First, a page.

Snow globes, also known as water globes or snow domes, are small decorative paperweights often sold as commemorative novelties or personalized gifts. Most contain small flakes of white plastic to simulate a snow fall whenever they are shaken. Some, however, may contain bits of glitter or small plastic representations of real objects such as dollar signs or musical notes. The "snow" usually falls over a holiday scene, a personalized photograph or a popular tourist destination.
Experts think that snow globes were developed in Europe during the late 17th or early 18th centuries, perhaps as a variant on the decorative and functional glass paperweights popular at that time. Early ones were made from leaded glass formed into the shape of a dome. The "snow" may have been pieces of bone or shards of broken porcelain. These globes often featured very detailed and well-crafted scenes of castles or picturesque cities. The bases might have been made from the finest ceramics available. The snow globes would be filled with distilled water and a sprinkling of fake snowflakes, then sealed with the base permanently.
Eventually, the expensive process of molding leaded glass for snow globes gave way to a more inexpensive production process using thinner glass. These less-ornate domes became very popular souvenir items, finally reaching the American market by the 1920s. Snow globes, particularly their bases and scenery, were also created from an early commercial plastic called Bakelite during the 1930s and 1940s. This type is highly prized by collectors of Art Deco decorative pieces.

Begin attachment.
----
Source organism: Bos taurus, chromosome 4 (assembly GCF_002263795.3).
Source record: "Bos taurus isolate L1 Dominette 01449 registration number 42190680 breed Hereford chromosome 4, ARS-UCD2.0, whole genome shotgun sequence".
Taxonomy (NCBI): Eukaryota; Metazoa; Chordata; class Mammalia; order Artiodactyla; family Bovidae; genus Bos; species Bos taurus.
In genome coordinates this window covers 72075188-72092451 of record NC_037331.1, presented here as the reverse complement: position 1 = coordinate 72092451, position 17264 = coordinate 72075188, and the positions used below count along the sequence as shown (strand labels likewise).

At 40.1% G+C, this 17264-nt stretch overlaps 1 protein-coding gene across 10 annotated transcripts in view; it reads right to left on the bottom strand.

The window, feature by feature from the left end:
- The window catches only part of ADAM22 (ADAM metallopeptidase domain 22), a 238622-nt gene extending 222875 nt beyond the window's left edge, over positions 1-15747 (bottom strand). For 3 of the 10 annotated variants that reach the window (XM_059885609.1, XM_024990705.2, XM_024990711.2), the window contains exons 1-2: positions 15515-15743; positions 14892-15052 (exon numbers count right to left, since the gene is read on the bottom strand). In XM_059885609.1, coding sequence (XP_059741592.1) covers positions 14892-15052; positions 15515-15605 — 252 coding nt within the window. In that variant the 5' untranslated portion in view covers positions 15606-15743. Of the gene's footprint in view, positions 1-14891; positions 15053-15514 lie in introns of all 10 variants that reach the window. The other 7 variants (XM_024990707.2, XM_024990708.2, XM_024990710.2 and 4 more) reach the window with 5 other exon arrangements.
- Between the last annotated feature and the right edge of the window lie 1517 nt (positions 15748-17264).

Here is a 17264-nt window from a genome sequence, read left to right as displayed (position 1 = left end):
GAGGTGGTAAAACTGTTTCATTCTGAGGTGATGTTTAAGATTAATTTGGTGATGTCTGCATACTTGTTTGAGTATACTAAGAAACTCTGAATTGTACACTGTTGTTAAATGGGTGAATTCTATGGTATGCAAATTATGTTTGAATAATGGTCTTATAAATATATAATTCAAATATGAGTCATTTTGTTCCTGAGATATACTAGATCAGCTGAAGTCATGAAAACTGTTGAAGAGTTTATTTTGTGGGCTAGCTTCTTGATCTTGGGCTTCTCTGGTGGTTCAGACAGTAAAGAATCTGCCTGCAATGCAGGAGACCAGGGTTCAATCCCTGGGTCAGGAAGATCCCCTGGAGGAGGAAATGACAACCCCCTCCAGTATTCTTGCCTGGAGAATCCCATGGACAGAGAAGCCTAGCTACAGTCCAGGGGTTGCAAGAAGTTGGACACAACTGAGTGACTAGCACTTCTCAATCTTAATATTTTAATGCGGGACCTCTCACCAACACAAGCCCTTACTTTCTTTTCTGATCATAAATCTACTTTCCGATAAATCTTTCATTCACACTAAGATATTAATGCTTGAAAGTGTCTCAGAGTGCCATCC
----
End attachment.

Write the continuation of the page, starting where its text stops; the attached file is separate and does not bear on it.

Modern snow globes may be made from materials ranging from leaded crystal to cheap plastic. Elaborate ones often have carved bases, music box mechanisms and interior lighting effects. Tourists looking for keepsakes or gifts, however, are often presented with cheaper, mass produced plastic versions. There are still artisans throughout the world who specialize in creating high-end globes for discriminating collectors though.
Homemade snow globes can be constructed from clear jars with watertight lids, insoluble soap shavings or glitter, small plastic objects and a hot glue gun or florist's clay. The scene or photograph should be small enough to fit within the circumference of the jar's lid. The scene should be attached to the lid with clay or hot glue. The jar should be cleaned thoroughly, then filled with distilled water or mineral oil and the snowflake material, leaving a small gap to prevent overflow. The lid containing the scenery should be screwed on completely, then sealed with a bead of hot glue around the rim.